Synth Pop (New Orleans)
Kindest Lines hearken back to a time when the term Synth Pop didn’t necessarily denote a keyboard-centric band of hairsprayed brothers and sisters. In fact, the New Orleans trio not only retains a high profile guitar presence, they offer up walls of Shoegaze shred, ’60s girl group textures and an overall Pop appreciation that clearly and appropriately lightens the traditionally dark gothic corners that tend to dominate the Synth Pop genre. There’s certainly plenty of that on Kindest Lines’ debut album, Covered in Dust, but there is a diversity of style, presentation and intent that transcends Synth Pop’s normally narrow definition.
You’ll Dig It If You Dig: A lighter Orchestral Manoeuvres in the Dark, a deeper Depeche Mode, a shorter Ride, an older New Order, fraternal Thompson Twins. (Brian Baker, CityBeat)
~ "It would be a bit misleading to merely call New Orleans-based Kindest Lines a synth act. Certainly, the trio’s got a knack for the pulsing dance beats and minor-key trills that have become Wierd Records’ calling card of late–but one listen to Kindest Lines’ debut LP Covered in Dust reveals a vast pop sensibility that weaves lovelorn ’60s girl groups, washes of shoegaze guitar, and heart-on-your-sleeve indie pop together with the pounding synth hooks throughout. (NOLAfun.com)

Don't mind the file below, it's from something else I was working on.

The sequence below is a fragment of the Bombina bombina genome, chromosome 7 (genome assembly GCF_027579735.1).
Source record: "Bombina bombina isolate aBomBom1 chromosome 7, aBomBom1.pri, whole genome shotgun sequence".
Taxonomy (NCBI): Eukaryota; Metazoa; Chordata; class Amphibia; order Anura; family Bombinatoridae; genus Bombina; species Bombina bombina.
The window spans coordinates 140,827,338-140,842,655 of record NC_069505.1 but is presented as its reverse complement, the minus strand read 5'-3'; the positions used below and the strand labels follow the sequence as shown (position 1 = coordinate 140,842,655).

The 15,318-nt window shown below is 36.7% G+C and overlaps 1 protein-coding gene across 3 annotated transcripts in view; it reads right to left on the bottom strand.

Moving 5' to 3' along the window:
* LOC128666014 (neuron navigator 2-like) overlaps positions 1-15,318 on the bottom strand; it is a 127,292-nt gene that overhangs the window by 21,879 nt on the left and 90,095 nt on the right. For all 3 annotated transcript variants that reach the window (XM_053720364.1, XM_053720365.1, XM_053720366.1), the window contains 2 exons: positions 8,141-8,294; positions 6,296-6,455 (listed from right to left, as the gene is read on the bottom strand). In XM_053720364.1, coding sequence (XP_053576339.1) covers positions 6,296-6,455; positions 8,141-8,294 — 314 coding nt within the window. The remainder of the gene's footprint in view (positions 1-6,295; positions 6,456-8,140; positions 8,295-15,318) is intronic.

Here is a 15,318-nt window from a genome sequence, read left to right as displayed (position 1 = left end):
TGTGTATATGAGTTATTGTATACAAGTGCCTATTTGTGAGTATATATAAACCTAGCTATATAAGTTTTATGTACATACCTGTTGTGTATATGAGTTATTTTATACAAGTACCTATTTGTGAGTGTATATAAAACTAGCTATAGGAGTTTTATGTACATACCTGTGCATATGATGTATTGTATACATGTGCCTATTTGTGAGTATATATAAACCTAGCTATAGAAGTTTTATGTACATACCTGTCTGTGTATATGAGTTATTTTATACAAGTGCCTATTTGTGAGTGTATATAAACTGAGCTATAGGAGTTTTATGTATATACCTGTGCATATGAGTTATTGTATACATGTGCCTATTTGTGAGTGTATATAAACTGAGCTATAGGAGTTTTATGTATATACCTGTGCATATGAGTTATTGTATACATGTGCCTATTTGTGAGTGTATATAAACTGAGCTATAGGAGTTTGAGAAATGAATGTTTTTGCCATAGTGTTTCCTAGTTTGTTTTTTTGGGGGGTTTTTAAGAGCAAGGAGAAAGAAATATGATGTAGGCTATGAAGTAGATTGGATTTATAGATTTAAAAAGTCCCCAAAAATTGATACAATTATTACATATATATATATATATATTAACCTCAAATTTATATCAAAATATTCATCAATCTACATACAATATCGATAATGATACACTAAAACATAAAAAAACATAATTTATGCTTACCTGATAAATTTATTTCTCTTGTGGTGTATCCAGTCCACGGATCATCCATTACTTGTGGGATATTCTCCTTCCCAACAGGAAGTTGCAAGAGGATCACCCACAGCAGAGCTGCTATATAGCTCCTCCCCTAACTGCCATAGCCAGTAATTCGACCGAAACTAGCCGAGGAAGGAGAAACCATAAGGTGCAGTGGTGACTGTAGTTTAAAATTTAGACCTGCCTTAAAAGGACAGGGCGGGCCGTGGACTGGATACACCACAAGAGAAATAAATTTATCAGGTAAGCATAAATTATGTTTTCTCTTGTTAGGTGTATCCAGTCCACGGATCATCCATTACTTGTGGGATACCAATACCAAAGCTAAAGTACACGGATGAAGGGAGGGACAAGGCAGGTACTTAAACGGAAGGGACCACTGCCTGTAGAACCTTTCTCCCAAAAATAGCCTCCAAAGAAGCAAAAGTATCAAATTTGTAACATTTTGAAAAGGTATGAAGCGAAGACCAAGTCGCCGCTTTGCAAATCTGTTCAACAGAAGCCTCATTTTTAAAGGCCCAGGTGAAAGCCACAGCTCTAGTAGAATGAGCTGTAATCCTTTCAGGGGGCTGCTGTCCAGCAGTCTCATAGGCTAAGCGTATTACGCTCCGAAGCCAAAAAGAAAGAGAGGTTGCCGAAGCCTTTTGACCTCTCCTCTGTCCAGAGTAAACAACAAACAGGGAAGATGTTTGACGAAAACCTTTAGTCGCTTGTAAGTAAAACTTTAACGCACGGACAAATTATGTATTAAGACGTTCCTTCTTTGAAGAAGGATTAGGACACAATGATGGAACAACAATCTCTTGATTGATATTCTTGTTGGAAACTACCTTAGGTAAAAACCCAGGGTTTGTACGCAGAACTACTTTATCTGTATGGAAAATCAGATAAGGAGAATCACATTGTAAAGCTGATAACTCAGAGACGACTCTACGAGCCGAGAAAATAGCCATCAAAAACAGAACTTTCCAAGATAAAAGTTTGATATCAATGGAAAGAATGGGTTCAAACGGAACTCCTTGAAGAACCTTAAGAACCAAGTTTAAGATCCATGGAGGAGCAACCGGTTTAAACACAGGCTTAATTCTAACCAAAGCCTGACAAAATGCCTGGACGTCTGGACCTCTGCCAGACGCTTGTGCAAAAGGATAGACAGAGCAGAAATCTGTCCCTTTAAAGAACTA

~ "While Kindest Lines certainly appeal to Wierd's black-clad demographic, I think the band's debut, Covered in Dust, could be the label's breakout hit. There's your requisite minor key synth rock, but Kindest Lines also allow more than a few rays of sunshine in between the clouds. They've also studied up on how to meld vintage synths with guitars — New Order's 1984 classic Low Life is an obvious touchstone here. It's a solid record." (BrooklynVegan.com)